Berkshire locomotive

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The Class A-1 Berkshire locomotive is a 2-8-4 steam locomotive first built in 1925 by the Lima Locomotive Works. The design was initially intended to improve on the company's USRA Mikado design (2-8-2), which was deemed to lack sufficient speed and horsepower. This was addressed by the inclusion of a larger, 100-square-foot (9.3 m2) firebox that required an extra trailing axle, giving the locomotive its distinctive 2-8-4 wheel arrangement.

The Nickel Plate 765 is one of two remaining operating Berkshire steam locomotives. Operated by the Fort Wayne Railroad Historical Society in Indiana, 765 has pulled numerous excursions over decades of excursion service.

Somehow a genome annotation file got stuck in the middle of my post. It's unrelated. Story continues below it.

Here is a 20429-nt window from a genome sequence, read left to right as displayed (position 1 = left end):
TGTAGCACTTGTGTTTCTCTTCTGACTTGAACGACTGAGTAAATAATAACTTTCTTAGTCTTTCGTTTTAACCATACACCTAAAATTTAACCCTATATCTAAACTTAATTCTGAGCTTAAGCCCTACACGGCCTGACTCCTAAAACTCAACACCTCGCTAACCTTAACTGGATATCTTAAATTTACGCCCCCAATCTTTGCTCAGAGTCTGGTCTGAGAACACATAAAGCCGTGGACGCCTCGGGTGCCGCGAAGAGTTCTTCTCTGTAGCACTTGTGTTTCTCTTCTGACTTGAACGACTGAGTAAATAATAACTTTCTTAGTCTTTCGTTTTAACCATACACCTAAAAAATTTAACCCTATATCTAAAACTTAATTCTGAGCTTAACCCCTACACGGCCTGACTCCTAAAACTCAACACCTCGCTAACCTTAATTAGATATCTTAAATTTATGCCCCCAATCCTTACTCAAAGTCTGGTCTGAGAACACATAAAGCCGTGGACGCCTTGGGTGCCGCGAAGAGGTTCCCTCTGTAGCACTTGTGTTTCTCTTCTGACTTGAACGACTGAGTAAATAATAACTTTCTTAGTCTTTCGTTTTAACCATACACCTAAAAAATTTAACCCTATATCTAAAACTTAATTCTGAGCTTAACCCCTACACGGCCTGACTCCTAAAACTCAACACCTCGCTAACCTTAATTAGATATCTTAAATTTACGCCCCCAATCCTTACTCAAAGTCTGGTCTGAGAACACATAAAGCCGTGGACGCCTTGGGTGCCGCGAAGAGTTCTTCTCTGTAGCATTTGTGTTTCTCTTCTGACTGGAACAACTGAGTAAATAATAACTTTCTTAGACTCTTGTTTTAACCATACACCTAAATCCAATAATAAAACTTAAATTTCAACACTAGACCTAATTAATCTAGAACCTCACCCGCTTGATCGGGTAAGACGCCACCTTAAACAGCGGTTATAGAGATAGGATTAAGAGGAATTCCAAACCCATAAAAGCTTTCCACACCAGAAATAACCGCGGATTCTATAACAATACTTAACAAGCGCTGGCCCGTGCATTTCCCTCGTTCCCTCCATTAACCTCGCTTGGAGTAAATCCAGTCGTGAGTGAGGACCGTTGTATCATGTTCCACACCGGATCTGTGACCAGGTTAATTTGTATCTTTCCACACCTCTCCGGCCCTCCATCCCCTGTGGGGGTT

The Berkshire locomotive was so named for its testing location on the Berkshire Hills of the Boston & Albany Railroad. After the Class A-1 successfully outperformed a Class H-10 Mikado, the Boston & Albany Railroad became the first to order the new Berkshires. Over 600 were built by the Lima Locomotive Works, the American Locomotive Company, and Baldwin Locomotive Works. A total of nineteen different railroads purchased Berkshires, including the Erie Railroad, who owned 105 Berkshires, more than any other railroad; the Chesapeake & Ohio Railway, who nicknamed theirs the Kanawhas; and the Louisville & Nashville Railroad's, whose locomotives were technically designated as Class M-1 but were referred to as "Big Emmas".

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